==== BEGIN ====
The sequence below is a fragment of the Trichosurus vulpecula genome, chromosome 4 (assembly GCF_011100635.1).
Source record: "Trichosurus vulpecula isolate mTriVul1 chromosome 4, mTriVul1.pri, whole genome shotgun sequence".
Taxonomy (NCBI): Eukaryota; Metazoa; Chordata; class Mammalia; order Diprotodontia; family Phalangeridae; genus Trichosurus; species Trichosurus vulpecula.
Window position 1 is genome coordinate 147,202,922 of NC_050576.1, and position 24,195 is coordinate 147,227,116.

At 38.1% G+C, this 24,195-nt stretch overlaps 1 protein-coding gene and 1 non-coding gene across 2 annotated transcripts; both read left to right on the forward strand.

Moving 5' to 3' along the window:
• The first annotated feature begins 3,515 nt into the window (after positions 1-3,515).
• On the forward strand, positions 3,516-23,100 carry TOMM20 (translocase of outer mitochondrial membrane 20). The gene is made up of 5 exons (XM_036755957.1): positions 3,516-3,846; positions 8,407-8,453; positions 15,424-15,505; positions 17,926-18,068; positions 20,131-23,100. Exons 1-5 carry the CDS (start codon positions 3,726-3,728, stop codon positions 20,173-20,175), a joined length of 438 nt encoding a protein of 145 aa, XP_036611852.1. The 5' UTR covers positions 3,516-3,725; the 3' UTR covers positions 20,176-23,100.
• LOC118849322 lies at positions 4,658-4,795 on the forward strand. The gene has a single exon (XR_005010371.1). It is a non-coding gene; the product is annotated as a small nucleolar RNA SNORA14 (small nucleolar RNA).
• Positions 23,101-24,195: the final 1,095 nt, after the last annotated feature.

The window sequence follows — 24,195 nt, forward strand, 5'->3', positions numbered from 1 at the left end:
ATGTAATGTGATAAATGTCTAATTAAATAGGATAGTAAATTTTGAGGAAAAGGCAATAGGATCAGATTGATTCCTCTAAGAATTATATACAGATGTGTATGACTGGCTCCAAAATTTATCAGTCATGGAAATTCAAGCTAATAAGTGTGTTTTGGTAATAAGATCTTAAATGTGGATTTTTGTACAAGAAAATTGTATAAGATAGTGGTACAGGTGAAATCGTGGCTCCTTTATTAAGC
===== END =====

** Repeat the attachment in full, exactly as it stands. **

The sequence below is a fragment of the Trichosurus vulpecula genome, chromosome 4 (assembly GCF_011100635.1).
Source record: "Trichosurus vulpecula isolate mTriVul1 chromosome 4, mTriVul1.pri, whole genome shotgun sequence".
Taxonomy (NCBI): Eukaryota; Metazoa; Chordata; class Mammalia; order Diprotodontia; family Phalangeridae; genus Trichosurus; species Trichosurus vulpecula.
Window position 1 is genome coordinate 147,202,922 of NC_050576.1, and position 24,195 is coordinate 147,227,116.

At 38.1% G+C, this 24,195-nt stretch overlaps 1 protein-coding gene and 1 non-coding gene across 2 annotated transcripts; both read left to right on the forward strand.

Moving 5' to 3' along the window:
• The first annotated feature begins 3,515 nt into the window (after positions 1-3,515).
• On the forward strand, positions 3,516-23,100 carry TOMM20 (translocase of outer mitochondrial membrane 20). The gene is made up of 5 exons (XM_036755957.1): positions 3,516-3,846; positions 8,407-8,453; positions 15,424-15,505; positions 17,926-18,068; positions 20,131-23,100. Exons 1-5 carry the CDS (start codon positions 3,726-3,728, stop codon positions 20,173-20,175), a joined length of 438 nt encoding a protein of 145 aa, XP_036611852.1. The 5' UTR covers positions 3,516-3,725; the 3' UTR covers positions 20,176-23,100.
• LOC118849322 lies at positions 4,658-4,795 on the forward strand. The gene has a single exon (XR_005010371.1). It is a non-coding gene; the product is annotated as a small nucleolar RNA SNORA14 (small nucleolar RNA).
• Positions 23,101-24,195: the final 1,095 nt, after the last annotated feature.

The window sequence follows — 24,195 nt, forward strand, 5'->3', positions numbered from 1 at the left end:
ATGTAATGTGATAAATGTCTAATTAAATAGGATAGTAAATTTTGAGGAAAAGGCAATAGGATCAGATTGATTCCTCTAAGAATTATATACAGATGTGTATGACTGGCTCCAAAATTTATCAGTCATGGAAATTCAAGCTAATAAGTGTGTTTTGGTAATAAGATCTTAAATGTGGATTTTTGTACAAGAAAATTGTATAAGATAGTGGTACAGGTGAAATCGTGGCTCCTTTATTAAGC